In the midst of the Great Depression, America’s World’s Fairs of the 1930s gave hope to millions, sustaining the assembled with visions of future progress. These grand expositions in Chicago, San Diego, Dallas, Cleveland, New York, and San Francisco showcased an optimistic, consumerist future society and symbolized the Modernist message of progress through design.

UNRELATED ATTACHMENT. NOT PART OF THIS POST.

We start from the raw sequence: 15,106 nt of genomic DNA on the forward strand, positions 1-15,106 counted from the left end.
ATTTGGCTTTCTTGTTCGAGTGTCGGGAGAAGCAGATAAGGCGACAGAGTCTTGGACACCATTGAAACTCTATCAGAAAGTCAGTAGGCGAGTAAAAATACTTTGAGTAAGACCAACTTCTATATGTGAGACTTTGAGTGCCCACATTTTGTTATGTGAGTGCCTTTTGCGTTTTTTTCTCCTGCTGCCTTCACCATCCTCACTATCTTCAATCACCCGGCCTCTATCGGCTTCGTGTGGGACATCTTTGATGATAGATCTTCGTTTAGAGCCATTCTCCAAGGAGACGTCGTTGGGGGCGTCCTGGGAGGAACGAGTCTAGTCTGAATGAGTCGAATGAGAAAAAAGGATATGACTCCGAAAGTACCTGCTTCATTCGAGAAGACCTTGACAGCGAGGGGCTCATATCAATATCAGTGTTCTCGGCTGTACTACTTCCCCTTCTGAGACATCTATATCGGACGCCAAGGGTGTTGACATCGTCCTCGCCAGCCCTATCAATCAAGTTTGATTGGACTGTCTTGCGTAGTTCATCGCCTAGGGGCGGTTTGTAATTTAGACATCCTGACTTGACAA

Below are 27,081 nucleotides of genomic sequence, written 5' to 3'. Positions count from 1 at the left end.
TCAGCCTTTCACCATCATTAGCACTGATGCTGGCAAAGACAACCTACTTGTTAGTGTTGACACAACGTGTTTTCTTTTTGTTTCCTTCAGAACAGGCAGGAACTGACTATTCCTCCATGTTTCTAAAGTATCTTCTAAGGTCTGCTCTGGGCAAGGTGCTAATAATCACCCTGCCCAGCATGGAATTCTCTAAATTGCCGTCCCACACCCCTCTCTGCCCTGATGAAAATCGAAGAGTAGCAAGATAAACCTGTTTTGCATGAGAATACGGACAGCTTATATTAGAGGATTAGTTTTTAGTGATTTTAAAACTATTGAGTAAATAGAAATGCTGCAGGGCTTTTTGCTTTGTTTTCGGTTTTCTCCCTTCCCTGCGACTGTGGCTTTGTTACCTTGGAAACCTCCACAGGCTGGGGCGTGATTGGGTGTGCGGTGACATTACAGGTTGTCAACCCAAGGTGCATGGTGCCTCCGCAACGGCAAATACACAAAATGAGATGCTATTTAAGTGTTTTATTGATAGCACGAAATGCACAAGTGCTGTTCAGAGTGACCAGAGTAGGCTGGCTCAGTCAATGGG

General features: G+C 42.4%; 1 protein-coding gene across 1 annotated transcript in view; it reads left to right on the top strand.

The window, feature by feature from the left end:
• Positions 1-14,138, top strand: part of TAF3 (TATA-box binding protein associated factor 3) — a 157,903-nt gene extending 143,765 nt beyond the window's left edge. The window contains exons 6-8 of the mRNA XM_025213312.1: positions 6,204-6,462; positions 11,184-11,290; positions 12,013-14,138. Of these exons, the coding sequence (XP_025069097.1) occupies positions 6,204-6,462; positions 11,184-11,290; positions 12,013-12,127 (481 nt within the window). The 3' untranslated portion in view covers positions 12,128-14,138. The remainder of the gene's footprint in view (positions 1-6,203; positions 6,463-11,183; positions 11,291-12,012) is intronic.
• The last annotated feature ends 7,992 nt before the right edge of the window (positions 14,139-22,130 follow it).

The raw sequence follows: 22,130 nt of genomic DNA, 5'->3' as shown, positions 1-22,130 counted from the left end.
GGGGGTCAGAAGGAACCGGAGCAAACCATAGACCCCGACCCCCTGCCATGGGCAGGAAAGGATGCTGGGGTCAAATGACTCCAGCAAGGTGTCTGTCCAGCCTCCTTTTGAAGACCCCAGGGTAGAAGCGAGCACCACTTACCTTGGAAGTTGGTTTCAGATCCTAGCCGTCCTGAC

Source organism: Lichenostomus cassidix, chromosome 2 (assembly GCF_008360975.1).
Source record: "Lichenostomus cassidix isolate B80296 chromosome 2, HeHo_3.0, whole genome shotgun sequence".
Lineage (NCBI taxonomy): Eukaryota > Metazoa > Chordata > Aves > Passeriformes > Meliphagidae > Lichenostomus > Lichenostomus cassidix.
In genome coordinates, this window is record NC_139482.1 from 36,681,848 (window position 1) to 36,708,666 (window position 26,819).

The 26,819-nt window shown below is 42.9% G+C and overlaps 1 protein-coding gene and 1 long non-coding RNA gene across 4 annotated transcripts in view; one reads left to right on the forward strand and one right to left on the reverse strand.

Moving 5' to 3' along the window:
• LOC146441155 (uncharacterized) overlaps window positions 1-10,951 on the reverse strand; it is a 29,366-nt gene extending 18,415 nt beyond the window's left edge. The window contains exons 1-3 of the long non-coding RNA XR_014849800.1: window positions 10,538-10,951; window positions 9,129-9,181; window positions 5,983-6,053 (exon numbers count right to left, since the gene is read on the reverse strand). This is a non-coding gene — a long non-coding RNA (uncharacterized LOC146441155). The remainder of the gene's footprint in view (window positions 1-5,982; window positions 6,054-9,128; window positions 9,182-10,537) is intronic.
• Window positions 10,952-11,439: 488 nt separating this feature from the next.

Designing Tomorrow celebrates the influence and impact of these international expositions. Offering an overview of the fairs and detailed discussions of individual works, distinguished authors examine how designers reconciled radical “European” Modern style with American tradition. Works by Edward H. Bennet, Gilbert Rohde, George Keck, Richard Neutra, and others illuminate the ways in which Modernism became an integral component of the vocabulary of American design. Additional essays highlight the visual power of these expositions, featuring rare artifacts and photographs of objects including models and plans for “the houses and cities of tomorrow,” streamlined trains, modern furnishings, and the first televisions.